In accordance with another aspect of this invention, a method of insulating a rocket motor is provided in which vapor-grown carbon fibers are dispersed in a composition comprising a crosslinkable polymer. The vapor-grown carbon fibers have an internal graphitized tube surrounded by a sheath of vapor-deposited amorphous carbon. The crosslinkable polymer is crosslinked to form a cured elastomeric insulation having the carbon fibers dispersed therein. Preferably, the dispersion of vapor-grown carbon fibers is substantially homogenous, meaning that the carbon fibers impart substantially uniform physical properties throughout the cured elastomer. The insulation can then be arranged internally in or externally on the rocket motor assembly for insulating or heat shielding. Parts that may be insulated by the novel insulation include the rocket motor casing and the nozzle assembly. The uncured composition may be applied directly to the rocket motor assembly, or may be cured prior to application to the rocket motor assembly.
Additional advantages of the invention will be set forth in the description that follows, and in part will be apparent from the description, or may be learned by practice of the invention. The advantages of the invention may be realized and obtained by means of the instrumentalities and combinations pointed out in the appended claims.
The accompanying drawings are incorporated in and constitute a part of the specification. The drawings, together with the general description given above and the detailed description of the preferred embodiments and methods given below, serve to explain the principles of the invention. In such drawings:
It is to be noted that, as used in the specification and the appended claims, the singular forms “a,” “an,” and “the” include plural referents unless the context clearly dictates otherwise. Thus, by way of example, the term “a crosslinkable polymer” includes in its definition not only a single crosslinkable polymer but also a combination of two or more polymers, for example. Also, the term “polymer” encompasses homopolymers, copolymers, and terpolymers. “Terpolymer” means a polymer made from three or more monomers.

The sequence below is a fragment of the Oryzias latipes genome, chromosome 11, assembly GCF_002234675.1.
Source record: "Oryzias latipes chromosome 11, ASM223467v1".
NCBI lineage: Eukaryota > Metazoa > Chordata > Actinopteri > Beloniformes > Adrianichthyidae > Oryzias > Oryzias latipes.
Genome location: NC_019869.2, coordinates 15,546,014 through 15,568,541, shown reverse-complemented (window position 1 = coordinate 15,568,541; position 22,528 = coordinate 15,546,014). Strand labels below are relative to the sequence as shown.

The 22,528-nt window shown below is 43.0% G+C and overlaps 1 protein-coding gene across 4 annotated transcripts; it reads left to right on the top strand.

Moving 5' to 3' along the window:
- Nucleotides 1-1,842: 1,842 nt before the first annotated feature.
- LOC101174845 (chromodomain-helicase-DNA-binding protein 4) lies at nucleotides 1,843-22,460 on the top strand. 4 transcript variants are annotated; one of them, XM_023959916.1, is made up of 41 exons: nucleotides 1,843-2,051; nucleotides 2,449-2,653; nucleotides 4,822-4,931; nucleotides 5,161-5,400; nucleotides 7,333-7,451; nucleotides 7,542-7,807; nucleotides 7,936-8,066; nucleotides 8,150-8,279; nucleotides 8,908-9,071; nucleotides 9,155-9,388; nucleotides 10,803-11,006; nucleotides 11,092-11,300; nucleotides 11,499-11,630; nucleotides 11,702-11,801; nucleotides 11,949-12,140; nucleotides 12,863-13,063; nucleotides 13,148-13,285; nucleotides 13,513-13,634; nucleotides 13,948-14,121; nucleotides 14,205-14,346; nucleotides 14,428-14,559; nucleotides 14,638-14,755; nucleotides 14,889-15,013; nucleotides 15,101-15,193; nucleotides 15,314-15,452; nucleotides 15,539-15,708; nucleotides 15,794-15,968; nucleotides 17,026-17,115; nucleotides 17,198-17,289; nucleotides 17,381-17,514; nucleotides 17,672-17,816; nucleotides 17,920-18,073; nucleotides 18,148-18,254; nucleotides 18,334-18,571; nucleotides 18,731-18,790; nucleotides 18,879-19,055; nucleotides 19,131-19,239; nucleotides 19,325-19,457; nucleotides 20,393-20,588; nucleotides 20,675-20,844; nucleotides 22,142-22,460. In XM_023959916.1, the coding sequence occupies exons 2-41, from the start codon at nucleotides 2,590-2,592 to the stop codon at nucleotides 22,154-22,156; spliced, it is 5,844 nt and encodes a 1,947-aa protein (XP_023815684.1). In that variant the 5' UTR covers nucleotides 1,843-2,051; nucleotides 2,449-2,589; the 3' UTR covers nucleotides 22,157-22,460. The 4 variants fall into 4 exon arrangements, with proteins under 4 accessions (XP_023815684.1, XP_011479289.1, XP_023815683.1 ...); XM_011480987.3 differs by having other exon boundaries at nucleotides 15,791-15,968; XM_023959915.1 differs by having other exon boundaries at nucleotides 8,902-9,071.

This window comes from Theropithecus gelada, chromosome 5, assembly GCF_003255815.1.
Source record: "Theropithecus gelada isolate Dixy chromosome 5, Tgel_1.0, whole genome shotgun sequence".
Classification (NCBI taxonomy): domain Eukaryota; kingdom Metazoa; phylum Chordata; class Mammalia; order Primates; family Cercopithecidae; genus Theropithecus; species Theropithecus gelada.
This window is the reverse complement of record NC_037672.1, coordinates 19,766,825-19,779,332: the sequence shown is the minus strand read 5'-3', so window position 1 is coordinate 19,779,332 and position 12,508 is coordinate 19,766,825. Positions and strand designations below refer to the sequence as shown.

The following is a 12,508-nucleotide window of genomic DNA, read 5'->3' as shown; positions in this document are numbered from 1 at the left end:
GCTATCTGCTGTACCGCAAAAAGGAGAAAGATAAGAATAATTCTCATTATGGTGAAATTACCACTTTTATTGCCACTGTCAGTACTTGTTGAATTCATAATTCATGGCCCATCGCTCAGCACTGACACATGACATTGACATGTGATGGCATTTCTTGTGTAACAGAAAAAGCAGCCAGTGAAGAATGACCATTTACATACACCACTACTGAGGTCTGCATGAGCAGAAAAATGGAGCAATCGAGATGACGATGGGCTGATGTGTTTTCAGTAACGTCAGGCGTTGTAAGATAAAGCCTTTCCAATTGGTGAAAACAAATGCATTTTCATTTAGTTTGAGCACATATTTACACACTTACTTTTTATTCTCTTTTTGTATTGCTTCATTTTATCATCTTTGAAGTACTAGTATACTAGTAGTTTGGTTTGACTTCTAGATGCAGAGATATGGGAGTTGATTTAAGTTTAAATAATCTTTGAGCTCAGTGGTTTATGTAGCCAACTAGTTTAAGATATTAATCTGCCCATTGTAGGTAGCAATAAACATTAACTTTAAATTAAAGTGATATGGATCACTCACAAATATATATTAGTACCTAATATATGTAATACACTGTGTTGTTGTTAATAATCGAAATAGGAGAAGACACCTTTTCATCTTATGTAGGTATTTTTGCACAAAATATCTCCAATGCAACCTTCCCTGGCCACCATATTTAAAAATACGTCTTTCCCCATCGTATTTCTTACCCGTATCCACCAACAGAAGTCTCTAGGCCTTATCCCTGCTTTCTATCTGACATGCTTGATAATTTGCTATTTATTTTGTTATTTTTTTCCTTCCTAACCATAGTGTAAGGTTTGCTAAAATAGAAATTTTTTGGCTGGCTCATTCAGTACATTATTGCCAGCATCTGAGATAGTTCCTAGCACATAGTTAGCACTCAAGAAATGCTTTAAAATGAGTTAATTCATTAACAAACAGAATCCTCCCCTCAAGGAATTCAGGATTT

As used herein, the term “rubber” is defined to encompass any elastomer including both synthetic and natural elastomers.
In accordance with one embodiment of the invention, there is shown in
It should be understood that insulation according to the present invention may be applied, both internally and externally, at other regions of the rocket motor assembly. For example, it is believed that the insulation may permit for ablative protection of the external bulk of the case and nozzles. Although the insulation is well suited for use in insulating the interior of a solid rocket motor containing a solid propellant, it is envisioned that the insulation may also be used with other motors, such as biliquid, hybrid and reverse hybrid motors.
The insulation according to this embodiment of the invention is formed from a precursor composition comprising at least one crosslinkable polymer. Suitable crosslinkable polymers include EPDM terpolymer, polybutadiene, polyisoprene, poly(acrylonitrile-co-butadiene), and precursors for natural rubber. Various mixtures, combinations, copolymers, terpolymers, and blends of these polymers are also included in the scope of this invention.
EPDM is preferred because of its low density and superior ablative properties. Examples of suitable EPDM polymers include NORDEL® IP NDR-4520 and NORDEL® IP NDR-4640, commercially available from E.I. DuPont de Nemours and Company, each of which are believed to have an ethylene content in the range of 50% to 55% by weight. Blends of EPDM terpolymers having the same or different ethylene contents can also be used. The diene component of the EPDM can be, for example, 1,4-hexadiene or ethylidene norbornene. The remaining propylene content may include traces of certain dienes used to produce branching in the molecular structure.